Added some more pictures of from different angles.



IMG_20190413_111213755.jpg
 Mineral: Calcium Carbonate
 Locality:
Nebraska, USA
 Dimensions: 75 mm
 Description:
 Viewed:  309 Time(s)

IMG_20190413_111213755.jpg



IMG_20190413_111607732.jpg
 Mineral: Muscovite
 Locality:
Nebraska, USA
 Dimensions: 15 mm
 Description:
 Viewed:  307 Time(s)

IMG_20190413_111607732.jpg


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Susan Robinson




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PostPosted: Apr 14, 2019 11:56    Post subject: Re: Nebraska Travertine with small multi-color Calcite. Maybe some macro Muscovite?  

You won't find muscovite in a sedimentary environment. The thin plates that are in parallel growth are most likely weathered calcite.
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Bob Harman




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PostPosted: Apr 14, 2019 12:24    Post subject: Re: Nebraska Travertine with small multi-color Calcite. Maybe some macro Muscovite?  

There is only so much you can do with photos and limited testing on a rock such as you show.
I see iron and (probably) manganese stained quartz (?), probably calcite, and maybe some gypsum, all quite corroded, but found in the sedimentary environment of Nebraska.

I don't see anything that I might call travertine. As Susan notes, Muscovite (mica) essentially has nothing to do with Nebraska's sedimentary rocks.

Bottom line for me is that you should look to join a local rock club or society where experienced folks with similar interests to yours will be of help teaching you Nebraska's mineralogy and geology. Bob
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Troy Jr.




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PostPosted: Apr 14, 2019 13:59    Post subject: Re: Nebraska Travertine with small multi-color Calcite. Maybe some macro Muscovite?  

Susan Robinson wrote:
You won't find muscovite in a sedimentary environment. The thin plates that are in parallel growth are most likely weathered calcite.


Thanks for the info, very helpful! Susan, After I posted and zoomed in the picture you're commenting on, I began thinking the same thing and Muscovite makes no sense. Our expeditions in SE Nebraska are proving to be very challenging with identification of everything. USGS has this area listed as mostly unexplored. Being on the Nemaha uplift the surface can be very diverse, then throw in glacial till and it makes it a 3D crystal puzzle(pun intended). Had recent success identifying a unique Iron-Cemented Dakota Sandstone loaded with mineral. It was so difficult it had to be identified through a University channel who had to consult her colleagues. My son and I were very grateful. Thanks, again.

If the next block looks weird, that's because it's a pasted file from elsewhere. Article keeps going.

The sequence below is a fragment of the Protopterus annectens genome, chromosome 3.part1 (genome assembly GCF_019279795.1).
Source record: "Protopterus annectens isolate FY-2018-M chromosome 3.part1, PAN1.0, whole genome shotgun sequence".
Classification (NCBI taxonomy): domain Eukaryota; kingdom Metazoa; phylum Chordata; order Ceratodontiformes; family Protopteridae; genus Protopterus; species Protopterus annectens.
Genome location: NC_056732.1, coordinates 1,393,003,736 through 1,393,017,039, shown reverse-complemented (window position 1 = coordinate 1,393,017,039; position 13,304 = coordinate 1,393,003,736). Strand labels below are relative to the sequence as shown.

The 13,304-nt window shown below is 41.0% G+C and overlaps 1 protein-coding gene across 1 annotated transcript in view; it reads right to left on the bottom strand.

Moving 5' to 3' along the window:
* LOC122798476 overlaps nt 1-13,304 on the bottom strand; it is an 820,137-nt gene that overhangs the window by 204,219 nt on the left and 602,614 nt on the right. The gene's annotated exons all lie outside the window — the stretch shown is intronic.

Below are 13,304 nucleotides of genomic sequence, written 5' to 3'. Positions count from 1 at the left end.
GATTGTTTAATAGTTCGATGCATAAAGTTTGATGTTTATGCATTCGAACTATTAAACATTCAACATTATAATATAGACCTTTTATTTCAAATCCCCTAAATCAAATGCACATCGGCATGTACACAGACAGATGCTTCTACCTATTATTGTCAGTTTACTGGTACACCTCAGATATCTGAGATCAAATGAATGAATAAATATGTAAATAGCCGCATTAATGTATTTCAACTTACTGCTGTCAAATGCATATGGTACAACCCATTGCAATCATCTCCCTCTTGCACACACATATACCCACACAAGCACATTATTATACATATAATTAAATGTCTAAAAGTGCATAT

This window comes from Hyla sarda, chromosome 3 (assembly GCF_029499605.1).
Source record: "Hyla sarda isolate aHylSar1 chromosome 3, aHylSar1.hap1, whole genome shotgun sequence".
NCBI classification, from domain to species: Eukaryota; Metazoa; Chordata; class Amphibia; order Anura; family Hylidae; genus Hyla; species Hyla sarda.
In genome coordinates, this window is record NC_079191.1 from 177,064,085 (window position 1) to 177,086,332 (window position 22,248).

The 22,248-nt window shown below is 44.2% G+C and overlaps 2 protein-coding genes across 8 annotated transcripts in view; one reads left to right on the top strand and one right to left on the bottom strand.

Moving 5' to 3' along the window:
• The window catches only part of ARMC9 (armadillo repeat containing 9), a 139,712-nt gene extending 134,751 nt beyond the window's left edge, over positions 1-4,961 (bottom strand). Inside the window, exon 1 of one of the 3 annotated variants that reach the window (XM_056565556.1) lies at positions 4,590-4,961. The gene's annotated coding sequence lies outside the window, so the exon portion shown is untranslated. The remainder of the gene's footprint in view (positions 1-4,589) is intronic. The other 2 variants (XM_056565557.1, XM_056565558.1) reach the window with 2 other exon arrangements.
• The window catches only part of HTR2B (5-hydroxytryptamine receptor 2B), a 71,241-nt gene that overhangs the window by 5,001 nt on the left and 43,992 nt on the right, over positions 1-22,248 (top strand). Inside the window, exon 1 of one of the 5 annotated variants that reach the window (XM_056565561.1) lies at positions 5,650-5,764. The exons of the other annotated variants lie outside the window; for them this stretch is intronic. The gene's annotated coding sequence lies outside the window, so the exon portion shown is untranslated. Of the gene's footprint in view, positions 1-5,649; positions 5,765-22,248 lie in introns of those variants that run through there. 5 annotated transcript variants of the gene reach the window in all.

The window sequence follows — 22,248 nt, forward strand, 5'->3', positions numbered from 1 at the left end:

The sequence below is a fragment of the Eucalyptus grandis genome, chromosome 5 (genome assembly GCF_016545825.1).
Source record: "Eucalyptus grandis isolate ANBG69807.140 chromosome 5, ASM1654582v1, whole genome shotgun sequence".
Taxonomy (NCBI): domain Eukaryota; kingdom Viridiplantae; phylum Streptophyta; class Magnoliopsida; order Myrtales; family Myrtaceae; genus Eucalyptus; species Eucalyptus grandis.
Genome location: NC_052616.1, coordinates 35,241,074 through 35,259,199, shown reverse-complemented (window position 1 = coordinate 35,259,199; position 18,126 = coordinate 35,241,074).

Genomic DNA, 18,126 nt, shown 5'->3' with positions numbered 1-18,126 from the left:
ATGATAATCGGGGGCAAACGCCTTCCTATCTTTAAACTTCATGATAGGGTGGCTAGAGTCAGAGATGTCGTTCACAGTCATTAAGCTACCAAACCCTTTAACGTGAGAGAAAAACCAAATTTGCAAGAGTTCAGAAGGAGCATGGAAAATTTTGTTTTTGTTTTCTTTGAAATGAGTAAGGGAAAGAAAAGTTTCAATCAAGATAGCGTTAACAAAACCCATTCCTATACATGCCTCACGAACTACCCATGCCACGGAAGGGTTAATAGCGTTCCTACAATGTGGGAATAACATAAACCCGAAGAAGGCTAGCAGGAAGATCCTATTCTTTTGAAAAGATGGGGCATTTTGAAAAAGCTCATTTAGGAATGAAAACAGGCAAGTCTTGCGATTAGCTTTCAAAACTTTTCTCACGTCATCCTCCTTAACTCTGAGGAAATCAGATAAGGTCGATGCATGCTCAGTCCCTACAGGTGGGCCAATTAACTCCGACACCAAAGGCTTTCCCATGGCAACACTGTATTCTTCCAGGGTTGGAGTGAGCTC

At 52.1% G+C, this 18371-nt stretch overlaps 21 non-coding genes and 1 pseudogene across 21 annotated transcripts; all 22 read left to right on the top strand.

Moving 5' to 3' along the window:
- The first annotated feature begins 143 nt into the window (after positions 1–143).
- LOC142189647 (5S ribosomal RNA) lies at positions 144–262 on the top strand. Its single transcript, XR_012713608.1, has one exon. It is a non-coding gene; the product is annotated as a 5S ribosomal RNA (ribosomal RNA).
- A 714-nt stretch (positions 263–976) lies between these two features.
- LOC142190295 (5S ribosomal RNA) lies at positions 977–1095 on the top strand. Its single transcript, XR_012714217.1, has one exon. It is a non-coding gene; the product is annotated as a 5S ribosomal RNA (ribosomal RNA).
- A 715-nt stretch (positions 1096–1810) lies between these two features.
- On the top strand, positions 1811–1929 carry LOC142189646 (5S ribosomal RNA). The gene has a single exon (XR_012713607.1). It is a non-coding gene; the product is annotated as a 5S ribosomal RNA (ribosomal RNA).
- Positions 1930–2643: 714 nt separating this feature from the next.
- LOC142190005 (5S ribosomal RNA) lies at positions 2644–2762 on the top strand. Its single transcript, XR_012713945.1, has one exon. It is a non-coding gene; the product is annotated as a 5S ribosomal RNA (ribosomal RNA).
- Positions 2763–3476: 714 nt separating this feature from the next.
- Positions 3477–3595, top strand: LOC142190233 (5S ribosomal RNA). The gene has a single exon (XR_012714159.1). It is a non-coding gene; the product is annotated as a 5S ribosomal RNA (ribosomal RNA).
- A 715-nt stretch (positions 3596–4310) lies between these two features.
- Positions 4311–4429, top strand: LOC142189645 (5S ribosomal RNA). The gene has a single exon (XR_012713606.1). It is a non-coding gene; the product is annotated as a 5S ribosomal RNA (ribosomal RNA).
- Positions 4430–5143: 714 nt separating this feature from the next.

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Troy Jr.




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PostPosted: Apr 14, 2019 14:07    Post subject: Re: Nebraska Travertine with small multi-color Calcite. Maybe some macro Muscovite?  

Bob Harman wrote:
There is only so much you can do with photos and limited testing on a rock such as you show.
I see iron and (probably) manganese stained quartz (?), probably calcite, and maybe some gypsum, all quite corroded, but found in the sedimentary environment of Nebraska.

I don't see anything that I might call travertine. As Susan notes, Muscovite (mica) essentially has nothing to do with Nebraska's sedimentary rocks.

Bottom line for me is that you should look to join a local rock club or society where experienced folks with similar interests to yours will be of help teaching you Nebraska's mineralogy and geology. BOB


HaHa Bob; Bottom Line: How to Identify Rocks: Find Friends

MARBLE is metamorphosed limestone or dolomite. The colors can vary from pure white to gray, green, yellow, brown, black, red or any combination thereof, depending on the ‘impurities’ in the parent limestone. Bands or streaks result from plastic flow during extreme deformation, due to high pressure and temperature.

It is calcite or dolomite and will fizz in weak acids. "Retrieved From,"(Susan Celestian – Curator of the Arizona Mining and Mineral Museum. Stan Celestian – Photographer and Instructor).

Also wanted to add Bob, that there is Granite everywhere in this area, and if I remember it is composed of:
1) quartz
2) feldspar
3) MICA
4) hornblende.